Manually Fixing the HTTP proxy Problems
Now let us fix the busybox download topic: the service could not be started because I am behind a proxy and the cluster nodes cannot download the busybox image from the repository. For that to work, I either need to pre-load the images, or I need to control the http proxy configuration of each cluster node, similar to how I have done it on DDDocker (6) in the section “HTTP Proxy Problems”.
The cool, automated way of doing this is by using the Proxy Configuration Plugin for Vagrant described on http://tmatilai.github.io/vagrant-proxyconf/. But note, that there is an open bug, which will be fixed in the Appendix.
For core-03, let us test the manual way of solving the problem first:
check that the download fails e.g. by trying a “docker search busybox” on the command line or on core-03: fails like expected (this takes a long time):
Perform the commands:
sudo mkdir /etc/systemd/system/docker.service.d
sudo vi /etc/systemd/system/docker.service.d/http-proxy.conf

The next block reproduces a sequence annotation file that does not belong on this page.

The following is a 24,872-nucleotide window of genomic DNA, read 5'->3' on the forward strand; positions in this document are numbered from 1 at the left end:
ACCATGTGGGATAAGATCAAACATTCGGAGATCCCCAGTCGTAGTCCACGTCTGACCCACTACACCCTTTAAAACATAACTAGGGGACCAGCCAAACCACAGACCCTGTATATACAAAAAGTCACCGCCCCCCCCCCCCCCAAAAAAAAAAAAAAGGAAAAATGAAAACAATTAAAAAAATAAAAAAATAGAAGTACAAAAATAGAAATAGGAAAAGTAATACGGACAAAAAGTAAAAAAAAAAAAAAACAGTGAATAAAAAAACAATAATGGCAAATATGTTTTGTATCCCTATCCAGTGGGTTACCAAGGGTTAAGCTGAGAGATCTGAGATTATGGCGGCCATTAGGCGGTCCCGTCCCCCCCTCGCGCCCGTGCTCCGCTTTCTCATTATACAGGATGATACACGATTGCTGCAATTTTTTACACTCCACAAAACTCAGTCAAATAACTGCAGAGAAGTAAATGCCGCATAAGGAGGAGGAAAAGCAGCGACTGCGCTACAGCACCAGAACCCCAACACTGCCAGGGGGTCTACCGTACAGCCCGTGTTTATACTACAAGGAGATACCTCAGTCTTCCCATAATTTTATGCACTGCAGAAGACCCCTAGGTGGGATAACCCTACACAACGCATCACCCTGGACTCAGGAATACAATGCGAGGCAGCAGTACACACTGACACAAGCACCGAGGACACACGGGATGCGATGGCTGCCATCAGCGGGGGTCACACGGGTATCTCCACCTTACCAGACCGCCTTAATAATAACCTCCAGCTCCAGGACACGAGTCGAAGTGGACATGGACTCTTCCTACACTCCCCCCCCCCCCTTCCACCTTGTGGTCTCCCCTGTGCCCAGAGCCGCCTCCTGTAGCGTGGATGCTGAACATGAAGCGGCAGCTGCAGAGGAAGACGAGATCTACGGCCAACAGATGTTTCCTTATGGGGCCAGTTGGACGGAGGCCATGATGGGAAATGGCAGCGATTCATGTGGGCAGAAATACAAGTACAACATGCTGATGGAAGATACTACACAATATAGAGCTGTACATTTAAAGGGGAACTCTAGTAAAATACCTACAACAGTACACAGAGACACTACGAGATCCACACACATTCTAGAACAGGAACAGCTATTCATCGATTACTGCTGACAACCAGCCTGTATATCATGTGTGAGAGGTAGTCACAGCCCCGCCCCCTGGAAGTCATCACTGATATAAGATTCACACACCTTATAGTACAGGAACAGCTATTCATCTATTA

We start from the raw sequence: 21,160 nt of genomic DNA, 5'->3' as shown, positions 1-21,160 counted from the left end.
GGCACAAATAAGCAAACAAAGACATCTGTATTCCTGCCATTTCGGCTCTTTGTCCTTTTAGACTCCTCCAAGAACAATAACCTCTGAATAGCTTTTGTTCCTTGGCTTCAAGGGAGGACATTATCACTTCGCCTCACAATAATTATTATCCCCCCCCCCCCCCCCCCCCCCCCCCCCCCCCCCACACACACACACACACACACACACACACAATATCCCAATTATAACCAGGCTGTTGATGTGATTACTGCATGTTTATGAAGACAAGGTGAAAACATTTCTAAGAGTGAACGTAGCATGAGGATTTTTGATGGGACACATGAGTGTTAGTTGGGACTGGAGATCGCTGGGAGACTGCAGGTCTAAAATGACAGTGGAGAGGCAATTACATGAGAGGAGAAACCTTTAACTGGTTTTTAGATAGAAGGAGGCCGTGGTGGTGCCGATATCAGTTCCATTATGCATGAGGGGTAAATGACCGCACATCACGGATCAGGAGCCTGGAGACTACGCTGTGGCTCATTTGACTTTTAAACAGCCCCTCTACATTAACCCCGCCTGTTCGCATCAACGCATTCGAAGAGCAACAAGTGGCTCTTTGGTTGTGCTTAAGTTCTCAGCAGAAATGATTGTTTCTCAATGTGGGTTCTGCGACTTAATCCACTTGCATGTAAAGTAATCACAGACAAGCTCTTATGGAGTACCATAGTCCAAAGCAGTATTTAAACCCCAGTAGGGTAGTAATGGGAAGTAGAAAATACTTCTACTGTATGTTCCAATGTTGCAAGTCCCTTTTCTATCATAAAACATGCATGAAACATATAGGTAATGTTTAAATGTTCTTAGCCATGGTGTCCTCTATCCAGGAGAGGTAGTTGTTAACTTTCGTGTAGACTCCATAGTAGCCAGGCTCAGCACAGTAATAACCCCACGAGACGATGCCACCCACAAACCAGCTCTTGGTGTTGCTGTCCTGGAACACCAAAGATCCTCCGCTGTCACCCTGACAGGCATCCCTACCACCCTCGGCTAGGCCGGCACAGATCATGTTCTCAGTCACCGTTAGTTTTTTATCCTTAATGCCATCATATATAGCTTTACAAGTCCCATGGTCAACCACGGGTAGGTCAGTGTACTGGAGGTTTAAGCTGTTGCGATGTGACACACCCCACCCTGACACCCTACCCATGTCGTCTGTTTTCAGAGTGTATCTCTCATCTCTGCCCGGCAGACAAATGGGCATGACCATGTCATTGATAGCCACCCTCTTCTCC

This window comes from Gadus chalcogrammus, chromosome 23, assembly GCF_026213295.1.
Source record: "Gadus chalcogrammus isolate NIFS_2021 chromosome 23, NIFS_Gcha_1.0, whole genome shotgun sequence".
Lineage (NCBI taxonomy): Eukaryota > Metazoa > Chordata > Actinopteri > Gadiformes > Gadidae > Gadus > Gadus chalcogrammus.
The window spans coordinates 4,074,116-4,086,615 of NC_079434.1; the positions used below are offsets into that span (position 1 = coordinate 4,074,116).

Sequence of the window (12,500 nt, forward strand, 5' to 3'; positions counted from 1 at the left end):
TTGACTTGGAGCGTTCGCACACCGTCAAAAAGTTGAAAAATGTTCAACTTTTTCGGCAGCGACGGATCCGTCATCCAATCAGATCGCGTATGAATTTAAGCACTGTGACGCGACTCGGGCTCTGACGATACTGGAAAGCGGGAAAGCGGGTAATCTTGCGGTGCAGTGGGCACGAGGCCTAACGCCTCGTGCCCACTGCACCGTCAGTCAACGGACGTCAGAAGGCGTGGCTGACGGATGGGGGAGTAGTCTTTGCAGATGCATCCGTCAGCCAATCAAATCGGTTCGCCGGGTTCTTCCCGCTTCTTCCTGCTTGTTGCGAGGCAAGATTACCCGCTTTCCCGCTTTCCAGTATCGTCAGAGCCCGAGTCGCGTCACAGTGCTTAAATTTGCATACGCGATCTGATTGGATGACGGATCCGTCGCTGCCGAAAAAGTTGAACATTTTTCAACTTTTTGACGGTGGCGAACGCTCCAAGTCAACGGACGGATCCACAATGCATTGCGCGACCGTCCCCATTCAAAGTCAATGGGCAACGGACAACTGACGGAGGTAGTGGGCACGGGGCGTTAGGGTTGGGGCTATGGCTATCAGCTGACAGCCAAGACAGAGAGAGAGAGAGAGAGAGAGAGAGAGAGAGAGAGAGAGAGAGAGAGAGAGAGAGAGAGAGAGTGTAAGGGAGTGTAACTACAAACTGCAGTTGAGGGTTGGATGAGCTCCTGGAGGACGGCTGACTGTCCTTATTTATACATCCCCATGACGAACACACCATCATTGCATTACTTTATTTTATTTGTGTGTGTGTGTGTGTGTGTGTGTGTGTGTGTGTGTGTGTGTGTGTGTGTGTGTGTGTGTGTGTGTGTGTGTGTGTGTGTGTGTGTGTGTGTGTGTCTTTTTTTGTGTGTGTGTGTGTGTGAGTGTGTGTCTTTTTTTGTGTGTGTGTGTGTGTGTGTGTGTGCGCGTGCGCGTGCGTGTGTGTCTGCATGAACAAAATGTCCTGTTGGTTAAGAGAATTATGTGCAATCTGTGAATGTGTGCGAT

reboot core-03 (best via “vagrant reload core-03” on the vagrant folder) and check again the command, which should succeed now:
Success: all docker requests are sent to the HTTP proxy and docker search command succeeds.
An implicit Cluster Node Failover Test
Now let us see, what happened to our service:
We can see, that it is still down. However, because of the reboot of core-03, the service was automatically moved to core-02. However, core-02 still has a false HTTP proxy configuration; therefore the download of the busybox image has failed. Let us force the service back to core-03 by reloading core-02 and core-01 via
vagrant reload core-02 core-01
(performed on the host system in the vagrant project folder). As expected the service is moved to core-03 and is up and running:
Note that our fleetctl (SSH key) fix has not survived the reload on core-01:
Therefore it is a good idea to look for an automated (vagrant) way to fix the SSH key problem as shown below.
Automated Fix of the SSH Key Problem